Myth, Magic, Medicine, and everything in between - two doctors talking. Hi, welcome again to Myth, Magic, Medicine with me, Denise Billen-Mejia, the host, and my guest today is Sujin Lee, who is a physiatrist specializing in people withtraumatic brain injury, stroke, etc. And also a coach who helps physicians with the trauma of medicine. That's, maybe I'll let you speak as I have some trouble today,
Oh, you're good, you're good. They're all correct. And then, you know, we chatted a little bit before we kind of talk about what I do. And, you know, I still practice 50% of the time in as a core faculty for residency program. So I teach medical students and residents and I also mentor and coach, early career early to mid career physicians who goes through the transition in their lives. Many of them are a woman physicians, and especially physician moms because we kind of go into medicine thinking once we become an attending, everything is roses, and daisies and rainbows, but in reality, you know, we put on hold of a life part of it when we go through the medical training,
and it's and it's such a long training, it's a good 12 years that taken out. So you're a mother yourself, right?
Yeah, my kids are fortunately, they're all grown up 23 and 21. But I went to medical school with a two young children, I It's my second career, I was a music major music teacher before going to going into medicine. So I kind of experienced burnout or the demand or the challenges as a mom with a two young children what it feels like to be in a medicine field. I guess that helped me to not taking a full time, clinical practice. So when I finished my fellowship,
Oh, so you went straight to a modified schedule, so that you didn't...
Yes, yeah. So during residency, I knew I had an interest in education and research. So I got some grants during my residency, and fellowship. So I was already practicing medicine, like 50% of the time, towards the end of our residency, and throughout my spinal cord injury fellowship. So when I was finishing up fellowship, I knew I didn't want to go back to full time clinical practice, partially because my passion for other things, you know, leadership and education. And I think the main thing was, I kind of missed out a lot of time when my kids were young, because I was in medical school and residency, there was no choice going part time at the time. So when I was becoming an attending, okay, there's a choice, I can do part time medicine, and then I can do something else that drives me having passion at the time, it started with the research and mentoring. And because of my specialty, I work with a lot of patients who goes through significant transition, that's a trauma with physical trauma. And also they go through the emotional psychological changes, too, which is kind of tied in to the coaching that I do, you know, in life is a transition all the time, sometimes it's more dramatic, sometimes it's a little more transient. And I felt that there are many people who are looking for those transitions and kind of feels a little bit lost, where to start, or where are the resources? I think that's where my coaching part kind of grew into.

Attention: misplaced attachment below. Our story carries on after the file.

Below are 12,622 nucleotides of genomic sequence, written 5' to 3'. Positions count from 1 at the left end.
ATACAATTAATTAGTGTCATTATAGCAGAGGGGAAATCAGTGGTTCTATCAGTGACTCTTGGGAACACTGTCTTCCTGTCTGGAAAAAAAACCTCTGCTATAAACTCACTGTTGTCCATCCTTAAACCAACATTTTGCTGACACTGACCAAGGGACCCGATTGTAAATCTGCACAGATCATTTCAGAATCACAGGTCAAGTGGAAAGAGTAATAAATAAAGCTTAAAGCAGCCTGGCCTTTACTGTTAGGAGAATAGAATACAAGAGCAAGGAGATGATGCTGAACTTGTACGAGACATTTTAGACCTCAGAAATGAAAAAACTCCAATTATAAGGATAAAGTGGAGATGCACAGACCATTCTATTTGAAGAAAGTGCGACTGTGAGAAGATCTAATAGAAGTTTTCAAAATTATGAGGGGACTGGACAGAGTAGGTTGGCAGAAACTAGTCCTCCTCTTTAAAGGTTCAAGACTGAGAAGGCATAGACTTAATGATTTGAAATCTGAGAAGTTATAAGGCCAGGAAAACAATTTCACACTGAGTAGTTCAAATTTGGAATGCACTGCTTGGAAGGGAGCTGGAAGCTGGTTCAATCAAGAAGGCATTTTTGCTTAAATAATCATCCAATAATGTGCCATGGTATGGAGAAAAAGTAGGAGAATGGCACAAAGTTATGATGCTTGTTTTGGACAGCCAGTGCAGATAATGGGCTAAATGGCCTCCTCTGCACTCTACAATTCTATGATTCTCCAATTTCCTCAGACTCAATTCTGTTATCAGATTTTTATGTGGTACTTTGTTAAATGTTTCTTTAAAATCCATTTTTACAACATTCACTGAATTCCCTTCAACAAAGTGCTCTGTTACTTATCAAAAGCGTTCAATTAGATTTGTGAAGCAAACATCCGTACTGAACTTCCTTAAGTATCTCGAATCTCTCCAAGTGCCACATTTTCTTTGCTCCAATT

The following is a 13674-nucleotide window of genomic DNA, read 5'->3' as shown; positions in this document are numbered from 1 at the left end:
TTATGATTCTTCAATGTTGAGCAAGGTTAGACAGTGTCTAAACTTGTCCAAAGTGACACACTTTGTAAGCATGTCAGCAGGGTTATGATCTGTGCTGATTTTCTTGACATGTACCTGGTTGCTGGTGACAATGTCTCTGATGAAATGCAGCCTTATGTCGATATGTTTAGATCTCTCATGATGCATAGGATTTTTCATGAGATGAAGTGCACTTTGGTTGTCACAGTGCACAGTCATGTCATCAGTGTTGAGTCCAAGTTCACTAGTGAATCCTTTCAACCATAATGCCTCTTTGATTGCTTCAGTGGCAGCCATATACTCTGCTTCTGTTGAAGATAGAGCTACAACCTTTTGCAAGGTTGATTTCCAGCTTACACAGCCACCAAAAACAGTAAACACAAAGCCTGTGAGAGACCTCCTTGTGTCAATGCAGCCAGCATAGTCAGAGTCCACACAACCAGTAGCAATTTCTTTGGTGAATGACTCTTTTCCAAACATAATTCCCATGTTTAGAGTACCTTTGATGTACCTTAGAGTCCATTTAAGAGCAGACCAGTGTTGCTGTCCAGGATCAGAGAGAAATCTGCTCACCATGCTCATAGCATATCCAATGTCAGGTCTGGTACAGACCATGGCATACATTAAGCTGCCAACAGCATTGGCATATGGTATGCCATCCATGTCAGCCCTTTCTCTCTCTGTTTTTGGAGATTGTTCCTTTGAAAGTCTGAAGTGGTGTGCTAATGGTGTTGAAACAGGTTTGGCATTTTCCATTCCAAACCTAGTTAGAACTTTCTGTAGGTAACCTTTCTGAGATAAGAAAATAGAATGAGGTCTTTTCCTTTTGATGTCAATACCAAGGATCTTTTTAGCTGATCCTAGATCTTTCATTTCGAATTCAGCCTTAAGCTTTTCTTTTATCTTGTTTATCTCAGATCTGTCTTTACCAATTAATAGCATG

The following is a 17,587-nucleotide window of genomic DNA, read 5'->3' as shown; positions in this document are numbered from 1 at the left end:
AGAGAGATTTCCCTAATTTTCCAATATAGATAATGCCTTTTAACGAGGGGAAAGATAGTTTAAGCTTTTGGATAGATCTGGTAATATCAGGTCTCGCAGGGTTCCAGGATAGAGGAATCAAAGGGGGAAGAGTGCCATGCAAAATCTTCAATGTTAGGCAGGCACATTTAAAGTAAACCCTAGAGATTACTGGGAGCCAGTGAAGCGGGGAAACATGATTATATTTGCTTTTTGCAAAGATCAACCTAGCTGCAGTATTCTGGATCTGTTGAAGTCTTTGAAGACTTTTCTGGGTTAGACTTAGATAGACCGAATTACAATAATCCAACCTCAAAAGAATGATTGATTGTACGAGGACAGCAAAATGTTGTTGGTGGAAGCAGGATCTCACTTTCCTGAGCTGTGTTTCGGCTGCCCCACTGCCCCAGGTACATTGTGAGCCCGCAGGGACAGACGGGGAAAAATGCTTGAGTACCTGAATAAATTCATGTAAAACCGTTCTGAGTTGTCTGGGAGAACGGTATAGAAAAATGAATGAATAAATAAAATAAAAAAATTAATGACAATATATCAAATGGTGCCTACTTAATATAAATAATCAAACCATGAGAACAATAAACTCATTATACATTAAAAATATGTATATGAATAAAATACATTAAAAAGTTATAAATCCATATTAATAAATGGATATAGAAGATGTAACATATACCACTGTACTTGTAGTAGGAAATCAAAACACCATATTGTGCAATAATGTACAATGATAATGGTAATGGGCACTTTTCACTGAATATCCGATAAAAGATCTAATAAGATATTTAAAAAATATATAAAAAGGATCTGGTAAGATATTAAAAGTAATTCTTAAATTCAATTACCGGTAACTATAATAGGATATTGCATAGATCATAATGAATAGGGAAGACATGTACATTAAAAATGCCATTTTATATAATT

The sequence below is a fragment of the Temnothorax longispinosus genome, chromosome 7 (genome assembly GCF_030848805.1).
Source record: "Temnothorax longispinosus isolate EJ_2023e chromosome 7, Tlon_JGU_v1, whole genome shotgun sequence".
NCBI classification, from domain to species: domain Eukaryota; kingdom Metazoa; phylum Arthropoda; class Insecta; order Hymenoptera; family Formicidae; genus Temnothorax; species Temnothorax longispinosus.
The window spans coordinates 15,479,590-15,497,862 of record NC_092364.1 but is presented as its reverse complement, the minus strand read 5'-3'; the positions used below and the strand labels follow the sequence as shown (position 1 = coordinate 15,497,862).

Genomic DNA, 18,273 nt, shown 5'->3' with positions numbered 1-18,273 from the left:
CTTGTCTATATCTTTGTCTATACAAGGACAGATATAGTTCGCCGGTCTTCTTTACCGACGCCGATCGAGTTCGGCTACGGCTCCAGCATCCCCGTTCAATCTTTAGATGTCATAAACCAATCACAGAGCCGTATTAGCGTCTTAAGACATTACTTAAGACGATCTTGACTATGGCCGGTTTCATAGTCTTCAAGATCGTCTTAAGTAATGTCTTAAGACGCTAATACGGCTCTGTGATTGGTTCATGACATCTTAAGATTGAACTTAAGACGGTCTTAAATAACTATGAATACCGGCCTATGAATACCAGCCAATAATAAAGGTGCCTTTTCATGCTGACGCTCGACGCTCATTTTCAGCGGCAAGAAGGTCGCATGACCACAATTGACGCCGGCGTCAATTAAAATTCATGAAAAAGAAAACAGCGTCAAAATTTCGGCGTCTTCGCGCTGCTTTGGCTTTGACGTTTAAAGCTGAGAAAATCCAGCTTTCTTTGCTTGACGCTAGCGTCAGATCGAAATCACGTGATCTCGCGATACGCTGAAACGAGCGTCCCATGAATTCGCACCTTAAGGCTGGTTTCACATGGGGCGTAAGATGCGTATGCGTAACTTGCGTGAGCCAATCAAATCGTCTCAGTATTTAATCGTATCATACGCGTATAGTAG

when when when somebody first comes to you - a physician, or they're coming to you and they've already decided, okay, this has got to change, I need to pivot, or are they coming to us with "Why am I so miserable in medicine?", and they're not quite at the point of realizing, isn't it isn't everything, there's a life beyond?
Yeah.In the beginning, you know, when we start coaching or any kind of business, we attract many different people. And then the more I coaching, my niche gets a little bit narrower. So in the beginning, I had some clients who felt like I'm really burnt out and I don't know what to do. Most of them were already taking time off because they just couldn't work anymore. So I Yeah, so they already on the past state, you know, I'm, I stopped practicing medicine last week or I stopped seeing patients I just couldn't go in and they're looking for something. Some clients, some physicians need a little bit more time until they can heal, because, you know, they have this emotional trauma.